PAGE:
Arlington County, Virginia News

For Immediate Release

Friday, September 15, 2006

Arlington Celebrates Hispanic Heritage Month

Chairman Zimmerman signs proclamation; activities planned throughout the County

For information contact: Serena Ingre-Martinez, (703) 228-0590,


ARLINGTON, Va. – Arlington County is celebrating Hispanic Heritage Month from Sept. 15 to Oct. 15 by offering a series of free events that include cross-cultural films, concerts and book discussions in Spanish. This year’s theme is “One America – Celebrating our Diversity.”

County Board Chairman Christopher Zimmerman kicked off the County’s celebration this week by issuing a proclamation and hosting a ceremony and reception at Courthouse Plaza. The County event on Wednesday, Sept. 13, included a performance by Panamanian folk dancers in traditional attire, and a presentation by County Board Member Walter Tejada, who highlighted the contributions of several Arlington Latinos to the community.

“The Latino community is a vital part of Arlington County,” Zimmerman said. “Our ongoing commitment to inclusion and diversity is the core of Arlington’s vision, and Latinos are a vibrant part of that vision.” 

“Hispanic Heritage Month is a great opportunity to celebrate Latino heritage and continue to demonstrate the many ways the Latino community enriches every aspect of our society,” Tejada said.

Latinos Making a Difference in Arlington

Among the group and individual success stories Tejada recognized were:

  • Comite Pro-Bolivia – Non-profit organization founded in Arlington in the 80s. Comite Pro-Bolivia’s colorful dance groups have featured in numerous community events, including the Neighborhood Day Parade. 
  • Hispanic Support Group Team – Recognized for its volunteer work with Arlington’s Offender Aid and Restoration, the team – formed two years ago by Kayra Alhambra, Maria Williams and Mildred Ortiz – provides a forum for Spanish-speaking inmates to discuss issues and plan a more successful post-detention life. 
  • El Pollo Rico Restaurant – Popular Latino-owned grilled chicken restaurant that has been recognized as one of Arlington’s Small Business Initiatives success stories. 
  • Staff Sergeant Felix Herrera – El Salvadoran immigrant who has served in the U.S. Army with distinction and participated in the wars in Afghanistan and Iraq between 2003 and 2005.

Tejada, a Salvadoran immigrant who came to this country at age 13 and has risen to become Virginia’s highest-ranking Latino elected official, is himself a source of pride for the Arlington community.

Latinos in Arlington and County Government

Arlington has the highest proportion of Latinos of any jurisdiction in the Washington Metropolitan area. Approximately 20 percent of the County’s residents are Latino, according to the 2000 U.S. Census. Eighteen percent of Arlingtonians aged five or older speak Spanish at home.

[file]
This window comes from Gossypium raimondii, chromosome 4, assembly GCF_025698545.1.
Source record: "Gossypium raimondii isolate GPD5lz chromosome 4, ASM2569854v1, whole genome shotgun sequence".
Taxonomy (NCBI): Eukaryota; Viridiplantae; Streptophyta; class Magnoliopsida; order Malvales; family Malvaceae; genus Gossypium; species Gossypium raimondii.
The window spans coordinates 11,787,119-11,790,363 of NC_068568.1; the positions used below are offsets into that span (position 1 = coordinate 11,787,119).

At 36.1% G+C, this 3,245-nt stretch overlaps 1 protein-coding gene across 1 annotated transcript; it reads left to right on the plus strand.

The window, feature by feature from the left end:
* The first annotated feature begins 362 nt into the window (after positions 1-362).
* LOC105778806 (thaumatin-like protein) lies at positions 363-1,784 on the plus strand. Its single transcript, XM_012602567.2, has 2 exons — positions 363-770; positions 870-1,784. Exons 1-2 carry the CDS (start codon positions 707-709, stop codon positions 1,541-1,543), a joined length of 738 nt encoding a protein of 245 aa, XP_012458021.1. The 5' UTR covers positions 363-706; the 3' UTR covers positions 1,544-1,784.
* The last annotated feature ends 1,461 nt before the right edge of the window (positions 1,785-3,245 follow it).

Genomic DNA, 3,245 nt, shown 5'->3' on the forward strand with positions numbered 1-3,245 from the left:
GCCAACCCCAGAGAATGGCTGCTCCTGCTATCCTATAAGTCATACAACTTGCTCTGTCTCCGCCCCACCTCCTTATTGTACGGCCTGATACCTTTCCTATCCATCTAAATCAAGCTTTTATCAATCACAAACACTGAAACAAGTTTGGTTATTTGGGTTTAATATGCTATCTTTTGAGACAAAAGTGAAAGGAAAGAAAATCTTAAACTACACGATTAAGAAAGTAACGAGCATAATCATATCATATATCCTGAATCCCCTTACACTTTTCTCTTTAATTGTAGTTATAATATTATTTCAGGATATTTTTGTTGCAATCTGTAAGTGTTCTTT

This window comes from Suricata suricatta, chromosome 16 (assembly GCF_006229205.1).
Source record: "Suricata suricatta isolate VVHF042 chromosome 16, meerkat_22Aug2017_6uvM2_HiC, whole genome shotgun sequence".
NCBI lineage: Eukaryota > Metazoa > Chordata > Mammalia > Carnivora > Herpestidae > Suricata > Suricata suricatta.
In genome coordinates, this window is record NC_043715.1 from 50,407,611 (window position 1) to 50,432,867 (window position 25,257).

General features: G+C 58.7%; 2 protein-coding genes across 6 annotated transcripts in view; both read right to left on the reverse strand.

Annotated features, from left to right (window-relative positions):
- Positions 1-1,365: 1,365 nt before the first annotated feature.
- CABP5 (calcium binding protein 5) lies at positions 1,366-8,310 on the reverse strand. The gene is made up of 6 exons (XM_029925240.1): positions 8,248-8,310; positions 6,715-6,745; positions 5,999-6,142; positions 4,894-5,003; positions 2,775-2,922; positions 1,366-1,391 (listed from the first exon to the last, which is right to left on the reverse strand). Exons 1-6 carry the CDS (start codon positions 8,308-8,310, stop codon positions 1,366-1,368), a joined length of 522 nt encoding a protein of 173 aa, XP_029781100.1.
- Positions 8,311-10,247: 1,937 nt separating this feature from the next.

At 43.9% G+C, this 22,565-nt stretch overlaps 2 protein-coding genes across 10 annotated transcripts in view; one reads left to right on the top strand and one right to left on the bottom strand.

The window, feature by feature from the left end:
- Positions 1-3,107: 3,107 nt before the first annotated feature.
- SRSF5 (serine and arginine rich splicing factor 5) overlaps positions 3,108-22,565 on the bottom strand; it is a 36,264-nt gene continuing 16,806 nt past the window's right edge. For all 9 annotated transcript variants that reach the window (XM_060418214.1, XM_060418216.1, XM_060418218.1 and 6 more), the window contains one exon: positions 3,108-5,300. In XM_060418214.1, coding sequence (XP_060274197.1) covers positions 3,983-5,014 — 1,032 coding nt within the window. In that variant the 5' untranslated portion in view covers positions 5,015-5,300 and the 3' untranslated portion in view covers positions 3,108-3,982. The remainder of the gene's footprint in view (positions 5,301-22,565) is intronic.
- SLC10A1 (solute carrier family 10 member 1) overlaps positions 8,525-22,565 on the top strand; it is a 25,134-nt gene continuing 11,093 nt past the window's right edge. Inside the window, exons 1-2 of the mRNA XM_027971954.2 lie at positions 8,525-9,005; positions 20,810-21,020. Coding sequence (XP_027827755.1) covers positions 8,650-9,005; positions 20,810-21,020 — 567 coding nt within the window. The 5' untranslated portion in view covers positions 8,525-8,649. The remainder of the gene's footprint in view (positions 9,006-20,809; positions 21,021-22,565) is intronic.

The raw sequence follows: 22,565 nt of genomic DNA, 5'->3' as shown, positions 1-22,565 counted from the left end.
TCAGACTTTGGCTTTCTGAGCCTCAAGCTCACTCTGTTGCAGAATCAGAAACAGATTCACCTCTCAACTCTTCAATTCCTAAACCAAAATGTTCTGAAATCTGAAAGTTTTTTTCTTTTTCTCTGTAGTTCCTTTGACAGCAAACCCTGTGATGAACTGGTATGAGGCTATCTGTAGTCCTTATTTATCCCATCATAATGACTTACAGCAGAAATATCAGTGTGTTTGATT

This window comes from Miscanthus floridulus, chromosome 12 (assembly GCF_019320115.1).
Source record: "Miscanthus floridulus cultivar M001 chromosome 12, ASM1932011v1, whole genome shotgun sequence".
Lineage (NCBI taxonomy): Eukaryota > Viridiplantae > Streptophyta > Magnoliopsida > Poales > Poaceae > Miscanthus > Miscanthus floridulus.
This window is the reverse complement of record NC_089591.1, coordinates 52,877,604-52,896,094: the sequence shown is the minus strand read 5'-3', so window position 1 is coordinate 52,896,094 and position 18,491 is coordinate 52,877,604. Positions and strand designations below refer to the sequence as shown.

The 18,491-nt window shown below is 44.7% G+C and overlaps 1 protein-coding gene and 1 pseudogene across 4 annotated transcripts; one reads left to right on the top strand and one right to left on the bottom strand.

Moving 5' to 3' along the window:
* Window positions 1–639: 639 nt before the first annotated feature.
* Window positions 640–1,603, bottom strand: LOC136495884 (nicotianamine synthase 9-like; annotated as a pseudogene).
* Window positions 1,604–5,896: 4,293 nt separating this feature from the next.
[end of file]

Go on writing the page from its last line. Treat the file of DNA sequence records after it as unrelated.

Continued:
Today approximately, 12% of theArlington County government’s workforce is Hispanic, compared to 8% in 1996. Of these, approximately 57% are Latino women and 43% are Latino men. Additionally, 10% of the County government’s workforce in management and professional positions is Latino.

            Latinos are represented in 77% of all County departmental units where there are ten or more employees. In FY July 1, 2005 and June 30, 2006, out of 379 hires, 51 were Hispanic. 

Hispanic Heritage Month 2006 Events in Arlington

Residents and the public are invited to attend these free events:

Cross Cultural Film Series

  • Justice for My People: Dr. Hector P. Garcia Story.

Thursday, Oct 5, 6:30-8:30 p.m., Central Library, 703-953-4480.

A 90-minute documentary produced by KEDT-TV. Public Television in Corpus Christi.  Program traces the rise of the Mexican American civil rights movement from the 1920s to the 1980s. 


  • Fiesta!  An Afternoon with Jose Luis Orozco

Sunday, October 1, 4:30 p.m., Central Library

Bilingual Family program of Latin American Songs & Music.

  • Alturas Duo: A Musical Voyage

Sunday, October 15, 3:00 p.m., Central Library

Alturas Duo is recognized as one of the most entertaining ensembles in the chamber music world today. The Duo brings together the unusual combination of the viola, charango and guitar. 


  • Salsa y Salsa Dance

Saturday, Oct. 14, 2 p.m., Columbia Pike Library

Earl Rush, founder of Stuck on Salsa and his partner Maribel Soto teach fundamentals of Salsa and its distillation of other forms of Latin and Afro-Caribbean dances including the Rhumba, Cha Cha Cha and the Mambo.

Spanish Language Book Discussions

  • Conversando Sobre Libros: Abril Rojo de Santiago Roncagliolo, Winner of Alfaguara Award, 2006. 

Thursday, Sept. 21, 7 p.m., Central Library

  • Spanish-language Book Discussion: Persepolis

Tuesday, Sept. 26, 7 p.m., Columbia Pike Library.

For more information about these and other events visit,ñol


Arlington, Va., is a world-class residential, business and tourist location that was originally part of the "10 miles square" parcel of land surveyed in 1791 to be the Nation's Capital. It is the geographically smallest self-governing county in the United States, occupying slightly less than 26 square miles. Arlington maintains a rich variety of stable neighborhoods, quality schools and enlightened land use, and received the Environmental Protection Agency's highest award for "Smart Growth" in 2002. Home to some of the most influential organizations in the world - including the Pentagon - Arlington stands out as one of America's preeminent places to live, visit and do business.

Last Modified: December 07, 2007
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